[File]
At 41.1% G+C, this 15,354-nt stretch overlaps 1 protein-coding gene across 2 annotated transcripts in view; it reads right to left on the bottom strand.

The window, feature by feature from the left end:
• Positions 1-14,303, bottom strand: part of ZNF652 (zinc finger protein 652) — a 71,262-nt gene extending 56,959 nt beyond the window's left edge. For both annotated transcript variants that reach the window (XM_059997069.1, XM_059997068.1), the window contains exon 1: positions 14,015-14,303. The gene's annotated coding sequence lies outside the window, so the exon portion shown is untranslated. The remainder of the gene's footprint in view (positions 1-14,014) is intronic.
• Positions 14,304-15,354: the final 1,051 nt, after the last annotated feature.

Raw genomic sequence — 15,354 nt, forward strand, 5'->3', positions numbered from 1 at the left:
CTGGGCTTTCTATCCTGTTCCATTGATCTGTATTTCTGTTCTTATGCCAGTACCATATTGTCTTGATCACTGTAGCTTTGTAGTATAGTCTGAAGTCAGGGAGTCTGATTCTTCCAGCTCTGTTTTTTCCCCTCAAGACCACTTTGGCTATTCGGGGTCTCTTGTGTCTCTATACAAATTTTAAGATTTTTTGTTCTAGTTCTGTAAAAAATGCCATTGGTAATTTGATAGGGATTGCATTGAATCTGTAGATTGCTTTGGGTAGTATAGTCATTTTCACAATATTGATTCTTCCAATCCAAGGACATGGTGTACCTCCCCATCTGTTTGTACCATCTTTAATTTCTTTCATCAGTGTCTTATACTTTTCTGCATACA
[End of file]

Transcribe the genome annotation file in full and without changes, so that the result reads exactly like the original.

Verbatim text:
At 41.1% G+C, this 15,354-nt stretch overlaps 1 protein-coding gene across 2 annotated transcripts in view; it reads right to left on the bottom strand.

The window, feature by feature from the left end:
• Positions 1-14,303, bottom strand: part of ZNF652 (zinc finger protein 652) — a 71,262-nt gene extending 56,959 nt beyond the window's left edge. For both annotated transcript variants that reach the window (XM_059997069.1, XM_059997068.1), the window contains exon 1: positions 14,015-14,303. The gene's annotated coding sequence lies outside the window, so the exon portion shown is untranslated. The remainder of the gene's footprint in view (positions 1-14,014) is intronic.
• Positions 14,304-15,354: the final 1,051 nt, after the last annotated feature.

Raw genomic sequence — 15,354 nt, forward strand, 5'->3', positions numbered from 1 at the left:
CTGGGCTTTCTATCCTGTTCCATTGATCTGTATTTCTGTTCTTATGCCAGTACCATATTGTCTTGATCACTGTAGCTTTGTAGTATAGTCTGAAGTCAGGGAGTCTGATTCTTCCAGCTCTGTTTTTTCCCCTCAAGACCACTTTGGCTATTCGGGGTCTCTTGTGTCTCTATACAAATTTTAAGATTTTTTGTTCTAGTTCTGTAAAAAATGCCATTGGTAATTTGATAGGGATTGCATTGAATCTGTAGATTGCTTTGGGTAGTATAGTCATTTTCACAATATTGATTCTTCCAATCCAAGGACATGGTGTACCTCCCCATCTGTTTGTACCATCTTTAATTTCTTTCATCAGTGTCTTATACTTTTCTGCATACA